Boko Haram militants killed 28 on Friday in a series of raids on remote farming and fishing villages in Northeast Nigeria, according to members of a civilian defence group.
A total of 24 people were killed in an attack Tuesday night in Marfunudi, according to village resident Abubakar Jojo. The town is roughly 50 miles from the Borno state capital of Maiduguri.
Jojo said the Islamic extremists slit the throats of many of the victims. Witnesses say the extremists also attacked the fishing village of Kafa on Thursday, killing four people. Sadiq Kaka, a member of a defence group, said the four bodies were thrown into a river.
Word of attacks in remote areas such as these often take days to reach population centers.
More than 1,000 people have been killed since President Muhammadu Buhari was elected in March with a pledge to annihilate the militants, whose 6-year-old uprising has killed a total of 20,000 people. Nearly 2 million have been driven from their homes.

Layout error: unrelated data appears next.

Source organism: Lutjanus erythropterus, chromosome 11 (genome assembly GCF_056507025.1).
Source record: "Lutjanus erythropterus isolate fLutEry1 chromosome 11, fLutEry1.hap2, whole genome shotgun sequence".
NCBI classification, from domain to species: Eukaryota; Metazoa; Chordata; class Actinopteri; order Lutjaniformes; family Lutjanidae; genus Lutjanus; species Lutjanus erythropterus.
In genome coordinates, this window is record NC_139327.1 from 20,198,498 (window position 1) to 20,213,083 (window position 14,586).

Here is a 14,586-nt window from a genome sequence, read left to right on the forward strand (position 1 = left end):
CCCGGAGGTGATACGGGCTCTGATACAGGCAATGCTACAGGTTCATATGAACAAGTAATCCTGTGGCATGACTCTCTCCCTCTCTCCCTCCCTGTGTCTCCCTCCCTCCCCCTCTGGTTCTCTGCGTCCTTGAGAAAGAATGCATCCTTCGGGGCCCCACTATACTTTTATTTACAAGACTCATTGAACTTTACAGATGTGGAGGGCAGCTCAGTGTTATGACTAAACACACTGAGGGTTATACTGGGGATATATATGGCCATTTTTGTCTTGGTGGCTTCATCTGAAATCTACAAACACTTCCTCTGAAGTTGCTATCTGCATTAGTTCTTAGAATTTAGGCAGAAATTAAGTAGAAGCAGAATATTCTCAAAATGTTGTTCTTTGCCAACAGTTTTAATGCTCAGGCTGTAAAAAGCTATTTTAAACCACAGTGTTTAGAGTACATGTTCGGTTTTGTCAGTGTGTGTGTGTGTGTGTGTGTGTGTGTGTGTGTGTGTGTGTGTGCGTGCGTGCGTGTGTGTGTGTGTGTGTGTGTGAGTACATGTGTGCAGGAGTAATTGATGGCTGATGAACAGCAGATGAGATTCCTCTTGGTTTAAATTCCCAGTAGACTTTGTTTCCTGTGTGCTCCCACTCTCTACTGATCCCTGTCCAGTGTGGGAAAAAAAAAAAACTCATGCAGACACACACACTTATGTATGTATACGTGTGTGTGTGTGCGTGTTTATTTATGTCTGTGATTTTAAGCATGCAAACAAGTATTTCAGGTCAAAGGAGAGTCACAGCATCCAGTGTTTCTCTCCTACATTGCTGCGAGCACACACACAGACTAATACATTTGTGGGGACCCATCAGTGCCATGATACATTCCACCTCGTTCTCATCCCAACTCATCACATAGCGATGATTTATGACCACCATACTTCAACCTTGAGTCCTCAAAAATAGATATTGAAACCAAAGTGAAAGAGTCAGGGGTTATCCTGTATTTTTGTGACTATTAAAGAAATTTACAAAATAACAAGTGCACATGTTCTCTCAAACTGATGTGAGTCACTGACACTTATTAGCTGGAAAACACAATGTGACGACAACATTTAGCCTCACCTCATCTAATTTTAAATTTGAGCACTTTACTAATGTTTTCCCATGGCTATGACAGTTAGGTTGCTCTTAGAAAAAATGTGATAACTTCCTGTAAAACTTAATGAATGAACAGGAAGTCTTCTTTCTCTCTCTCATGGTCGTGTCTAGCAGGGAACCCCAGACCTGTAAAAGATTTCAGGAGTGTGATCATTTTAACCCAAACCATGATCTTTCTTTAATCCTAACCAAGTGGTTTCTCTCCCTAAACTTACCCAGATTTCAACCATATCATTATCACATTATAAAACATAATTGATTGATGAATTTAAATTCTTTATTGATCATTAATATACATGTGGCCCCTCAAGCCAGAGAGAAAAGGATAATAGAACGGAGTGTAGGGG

Earlier this year, troops from Chad and Nigeria drove the extremists out of some 25 towns held for months in what they had declared an Islamic caliphate. The insurgents have returned to hit-and-run tactics and suicide bombings.
Hundreds have been freed from Boko Haram captivity but none of the 219 girls abducted in April 2014 from a school in Chibok have been rescued. Thursday marked the girls' 500th day in captivity.
The extremists last week ambushed the lead vehicle in a convoy carrying Nigeria's new chief of army staff, Lt. Gen. Tukur Buratai. One soldier was killed and two were wounded while soldiers killed five attackers and arrested five.
Defence chiefs have finalised details to deploy 8,750 troops from five countries against Boko Haram, Nigeria's Defence Ministry reported Tuesday without giving a deployment date.